But the show is really good. It’s basically “VeggieTales” for adults.
“Hi, I’m Bob the Tomato!”
“And I’m Larry the Cucumber–“
“And we’re here to answer your questions!”
“We’ve got a letter here from Lt. Vincent Falcone of Fayetteville, NC. Lt. Maynard is presently stationed in Iraq, and he has a question:
‘Dear Bob and Larry,
Recently, a unit in my division was captured by terrorists in an ambush. We were given orders not to rescue them, but I really don’t want to see them suffer. What should I do?'”
Larry says, “That’s funny, Bob, because *I* have a letter from Sgt. Conrad Hauser of St. Louis, MO, and he has a question, too!
‘Dear Bob and Larry,
I’ve won so many military awards that the Army wants to promote me to officer and give me a desk job in DC. I’d rather stay at the front of the action. What should I do?'”
Bob: “I think we have a story that might answer *both* those questions! . . . Uh, Moms and Dads, you may want to consider having your younger kids go watch Dave and the Giant Pickle in another room. This story’s probably gonna be a little violent. . . .”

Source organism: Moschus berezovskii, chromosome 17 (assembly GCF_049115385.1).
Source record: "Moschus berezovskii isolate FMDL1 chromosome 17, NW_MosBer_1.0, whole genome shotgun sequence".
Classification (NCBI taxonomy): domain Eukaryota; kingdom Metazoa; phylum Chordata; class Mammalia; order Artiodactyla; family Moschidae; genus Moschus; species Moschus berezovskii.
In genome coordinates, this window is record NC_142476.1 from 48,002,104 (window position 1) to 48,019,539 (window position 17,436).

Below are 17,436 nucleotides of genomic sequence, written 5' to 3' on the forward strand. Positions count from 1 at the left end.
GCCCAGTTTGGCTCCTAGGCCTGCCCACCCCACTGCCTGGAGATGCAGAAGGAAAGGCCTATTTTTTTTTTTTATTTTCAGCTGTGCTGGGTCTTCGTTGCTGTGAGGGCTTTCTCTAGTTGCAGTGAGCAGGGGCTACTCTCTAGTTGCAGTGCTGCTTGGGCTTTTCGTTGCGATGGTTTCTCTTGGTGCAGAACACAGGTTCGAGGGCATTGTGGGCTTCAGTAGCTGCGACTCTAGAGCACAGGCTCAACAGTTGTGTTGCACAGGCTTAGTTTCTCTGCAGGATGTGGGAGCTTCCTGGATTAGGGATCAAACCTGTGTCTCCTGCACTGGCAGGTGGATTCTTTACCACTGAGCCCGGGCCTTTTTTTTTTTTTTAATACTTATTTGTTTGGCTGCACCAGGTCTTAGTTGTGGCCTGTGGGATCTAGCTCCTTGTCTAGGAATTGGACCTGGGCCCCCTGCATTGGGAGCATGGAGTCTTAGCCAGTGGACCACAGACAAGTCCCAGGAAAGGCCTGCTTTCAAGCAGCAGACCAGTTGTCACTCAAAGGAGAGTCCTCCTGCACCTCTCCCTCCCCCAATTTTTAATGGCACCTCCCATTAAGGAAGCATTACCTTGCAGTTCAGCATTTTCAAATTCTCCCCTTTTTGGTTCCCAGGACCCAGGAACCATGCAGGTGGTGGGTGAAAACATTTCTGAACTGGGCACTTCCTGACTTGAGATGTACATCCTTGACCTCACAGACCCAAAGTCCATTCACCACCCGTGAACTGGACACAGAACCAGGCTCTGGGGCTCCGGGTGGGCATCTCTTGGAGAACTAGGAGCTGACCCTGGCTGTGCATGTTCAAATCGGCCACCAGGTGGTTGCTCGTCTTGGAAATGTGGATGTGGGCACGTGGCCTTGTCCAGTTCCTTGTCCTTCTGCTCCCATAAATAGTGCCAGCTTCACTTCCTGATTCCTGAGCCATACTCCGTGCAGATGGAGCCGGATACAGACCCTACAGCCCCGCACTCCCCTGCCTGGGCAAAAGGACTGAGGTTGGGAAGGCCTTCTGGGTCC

Actually, for a soap opera based upon the Old Testament, it’s fairly clean-cut. In the pilot, “Goliath,” there’s some violence and gore. Maybe some foul language (I honestly don’t remember). But other than suggestive dialogue, the only sexual content was some ladies in skimpy dresses and a *very* brief scene of David french kissing Michelle (aka Michal).
God is mentioned frequently, both in the genuine sense and in the “hypocritical politician” sense. Rev. Samuels (guess who that is) is a very intriguing character. The King (named Silas, not Saul) is an appealing tragic villain: power-wielding and compromised but not evil.
It’s a promising series. Sadly, NBC has announced that it’s only running the 13 episodes that have been produced, as a “mini-series.”
You know, people complain about “nothing good on TV.” They complain, complain, complain. Then a network creates a family friendly, religious oriented show. And it puts a lot of momentum behind it, hoping to draw those religious viewers who are always complaining.
Then, guess what? That show tanks, because the complainers don’t watch, anyway, and the non-religious people won’t tune in.